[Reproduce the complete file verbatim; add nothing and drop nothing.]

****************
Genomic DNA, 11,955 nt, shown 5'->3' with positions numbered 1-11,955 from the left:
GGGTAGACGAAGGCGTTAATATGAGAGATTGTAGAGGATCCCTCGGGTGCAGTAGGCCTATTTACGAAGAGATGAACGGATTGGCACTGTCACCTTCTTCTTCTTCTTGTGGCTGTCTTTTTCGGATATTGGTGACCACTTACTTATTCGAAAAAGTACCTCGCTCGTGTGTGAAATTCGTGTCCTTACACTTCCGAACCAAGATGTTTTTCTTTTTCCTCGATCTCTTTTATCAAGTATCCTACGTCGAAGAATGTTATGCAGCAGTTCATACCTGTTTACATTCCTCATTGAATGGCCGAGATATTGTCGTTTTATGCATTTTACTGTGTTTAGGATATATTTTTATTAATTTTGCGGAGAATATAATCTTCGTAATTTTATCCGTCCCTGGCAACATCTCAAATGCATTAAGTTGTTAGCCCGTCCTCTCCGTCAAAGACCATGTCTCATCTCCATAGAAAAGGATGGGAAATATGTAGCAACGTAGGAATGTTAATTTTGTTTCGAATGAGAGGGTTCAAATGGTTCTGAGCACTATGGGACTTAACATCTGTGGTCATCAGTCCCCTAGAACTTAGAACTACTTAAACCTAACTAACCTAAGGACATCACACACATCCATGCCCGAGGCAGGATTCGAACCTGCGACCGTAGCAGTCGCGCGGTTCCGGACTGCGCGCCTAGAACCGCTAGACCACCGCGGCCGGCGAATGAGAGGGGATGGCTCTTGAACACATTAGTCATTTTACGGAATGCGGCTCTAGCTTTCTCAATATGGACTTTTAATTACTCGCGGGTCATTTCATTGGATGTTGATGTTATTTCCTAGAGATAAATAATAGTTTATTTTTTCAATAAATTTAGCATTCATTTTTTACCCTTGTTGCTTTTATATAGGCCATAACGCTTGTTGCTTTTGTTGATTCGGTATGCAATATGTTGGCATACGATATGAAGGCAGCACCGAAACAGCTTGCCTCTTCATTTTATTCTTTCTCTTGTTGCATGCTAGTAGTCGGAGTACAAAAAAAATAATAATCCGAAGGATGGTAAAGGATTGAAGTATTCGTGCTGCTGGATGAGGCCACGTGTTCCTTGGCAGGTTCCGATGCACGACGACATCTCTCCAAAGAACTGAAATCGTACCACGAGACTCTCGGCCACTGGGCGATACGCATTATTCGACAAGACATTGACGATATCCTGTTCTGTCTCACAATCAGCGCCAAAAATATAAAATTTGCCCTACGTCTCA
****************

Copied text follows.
Genomic DNA, 11,955 nt, shown 5'->3' with positions numbered 1-11,955 from the left:
GGGTAGACGAAGGCGTTAATATGAGAGATTGTAGAGGATCCCTCGGGTGCAGTAGGCCTATTTACGAAGAGATGAACGGATTGGCACTGTCACCTTCTTCTTCTTCTTGTGGCTGTCTTTTTCGGATATTGGTGACCACTTACTTATTCGAAAAAGTACCTCGCTCGTGTGTGAAATTCGTGTCCTTACACTTCCGAACCAAGATGTTTTTCTTTTTCCTCGATCTCTTTTATCAAGTATCCTACGTCGAAGAATGTTATGCAGCAGTTCATACCTGTTTACATTCCTCATTGAATGGCCGAGATATTGTCGTTTTATGCATTTTACTGTGTTTAGGATATATTTTTATTAATTTTGCGGAGAATATAATCTTCGTAATTTTATCCGTCCCTGGCAACATCTCAAATGCATTAAGTTGTTAGCCCGTCCTCTCCGTCAAAGACCATGTCTCATCTCCATAGAAAAGGATGGGAAATATGTAGCAACGTAGGAATGTTAATTTTGTTTCGAATGAGAGGGTTCAAATGGTTCTGAGCACTATGGGACTTAACATCTGTGGTCATCAGTCCCCTAGAACTTAGAACTACTTAAACCTAACTAACCTAAGGACATCACACACATCCATGCCCGAGGCAGGATTCGAACCTGCGACCGTAGCAGTCGCGCGGTTCCGGACTGCGCGCCTAGAACCGCTAGACCACCGCGGCCGGCGAATGAGAGGGGATGGCTCTTGAACACATTAGTCATTTTACGGAATGCGGCTCTAGCTTTCTCAATATGGACTTTTAATTACTCGCGGGTCATTTCATTGGATGTTGATGTTATTTCCTAGAGATAAATAATAGTTTATTTTTTCAATAAATTTAGCATTCATTTTTTACCCTTGTTGCTTTTATATAGGCCATAACGCTTGTTGCTTTTGTTGATTCGGTATGCAATATGTTGGCATACGATATGAAGGCAGCACCGAAACAGCTTGCCTCTTCATTTTATTCTTTCTCTTGTTGCATGCTAGTAGTCGGAGTACAAAAAAAATAATAATCCGAAGGATGGTAAAGGATTGAAGTATTCGTGCTGCTGGATGAGGCCACGTGTTCCTTGGCAGGTTCCGATGCACGACGACATCTCTCCAAAGAACTGAAATCGTACCACGAGACTCTCGGCCACTGGGCGATACGCATTATTCGACAAGACATTGACGATATCCTGTTCTGTCTCACAATCAGCGCCAAAAATATAAAATTTGCCCTACGTCTCA